This year CJP’s Boston-Haifa Connection hosted five young leaders from Haifa to experience our dynamic and Jewishly diverse pluralistic community in Boston. After a long El Al flight, they immediately had an orientation about the week ahead. Their first stop on what was an incredible week started with a meeting with Barry Shrage, the president of CJP, to discuss the Jewish diaspora in the United States.
Over the course of the week, the mission went to Gann Academy to learn first-hand what a pluralistic Jewish education model looks like in America. One of the group’s most memorable activities was going to Mayyim Hayyim, the pluralistic mikveh in Boston’s Jewish community. It was a moving experience for the mission participants, including three participants who decided to immerse. The group also visited the Ruderman Family Foundation offices and met with the Ruderman family to learn more about the impact the organization has on creating safe and welcoming spaces for the Jewish community’s members with disabilities. The participants were able to learn more about the work the foundation does in day schools, synagogues and beyond—in Hollywood and in Israel.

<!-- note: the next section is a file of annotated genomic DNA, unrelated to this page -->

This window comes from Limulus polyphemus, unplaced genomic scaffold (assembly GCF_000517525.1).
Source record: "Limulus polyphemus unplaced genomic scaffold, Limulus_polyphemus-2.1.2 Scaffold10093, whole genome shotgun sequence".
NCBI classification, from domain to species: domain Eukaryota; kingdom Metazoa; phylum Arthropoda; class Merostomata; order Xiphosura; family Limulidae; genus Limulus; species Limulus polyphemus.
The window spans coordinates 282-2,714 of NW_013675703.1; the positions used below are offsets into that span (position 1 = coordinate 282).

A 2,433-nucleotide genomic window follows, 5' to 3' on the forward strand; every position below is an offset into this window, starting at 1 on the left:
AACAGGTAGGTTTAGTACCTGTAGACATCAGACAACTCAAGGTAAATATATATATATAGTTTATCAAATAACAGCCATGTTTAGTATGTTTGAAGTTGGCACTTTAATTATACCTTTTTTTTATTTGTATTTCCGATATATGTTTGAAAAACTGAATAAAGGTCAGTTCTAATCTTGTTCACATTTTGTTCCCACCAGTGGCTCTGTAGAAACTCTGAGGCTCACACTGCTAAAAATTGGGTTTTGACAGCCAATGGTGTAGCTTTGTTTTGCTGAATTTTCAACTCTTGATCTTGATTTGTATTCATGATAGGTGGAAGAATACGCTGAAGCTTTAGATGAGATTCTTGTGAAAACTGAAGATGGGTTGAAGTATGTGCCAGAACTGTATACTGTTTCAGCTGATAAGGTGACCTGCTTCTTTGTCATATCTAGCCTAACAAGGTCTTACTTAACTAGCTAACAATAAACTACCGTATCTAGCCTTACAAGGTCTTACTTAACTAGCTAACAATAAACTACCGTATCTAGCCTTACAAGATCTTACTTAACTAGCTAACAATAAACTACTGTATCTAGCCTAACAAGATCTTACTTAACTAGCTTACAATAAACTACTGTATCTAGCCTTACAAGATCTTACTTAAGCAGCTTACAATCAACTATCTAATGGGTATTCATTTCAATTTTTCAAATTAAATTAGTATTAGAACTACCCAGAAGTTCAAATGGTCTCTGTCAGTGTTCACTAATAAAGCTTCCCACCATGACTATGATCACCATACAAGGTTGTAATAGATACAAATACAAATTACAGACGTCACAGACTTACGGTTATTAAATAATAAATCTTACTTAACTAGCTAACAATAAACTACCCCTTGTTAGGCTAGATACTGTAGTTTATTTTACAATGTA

One of the mission participant’s highlights was a dinner hosted by a Boston-Haifa Connection volunteer leader. The hosts opened their beautiful home to the Haifa Young Leaders, as well as the entire Boston-Haifa Connection committee. Shai, a young leader from Haifa, shared that the dinner was his fondest memory. “It felt like a scene from a movie,” he said. “I never thought I’d be surrounded by so many Jewish leaders in Boston and that they would be so interested in our activities in Haifa.”
The mission then visited the New England Holocaust Memorial together, followed by a different kind of Kabbalat Shabbat at the Riverway Project at Temple Israel of Boston. Together, the Haifa Young Leaders experienced a Shabbat dinner and service with over 200 young adults in the greater community. Another fun opportunity that the group took part in was a havdalah event at Brooklyn Boulders that focused on mindfulness, yoga, virtual reality, music, art making and Jewish tarot-card reading. To Shai, “this was a unique [experience] and an amazing concept. I’m sure that 90 percent of the people there would not go to any Orthodox-style Shabbat, and giving them the option of just being together is an amazing cause and without it, many of them would just stay at home or do nothing that is Jewish at all.”
Before long the week was up, and the Israelis were heading back to Haifa with a new sense of Judaism in America, and lasting connections made in the process. A few of the participants plan on coming back and visiting their new friends in Boston. This is a great example of how these connections have a lasting impact on the participants and the people they meet in Boston.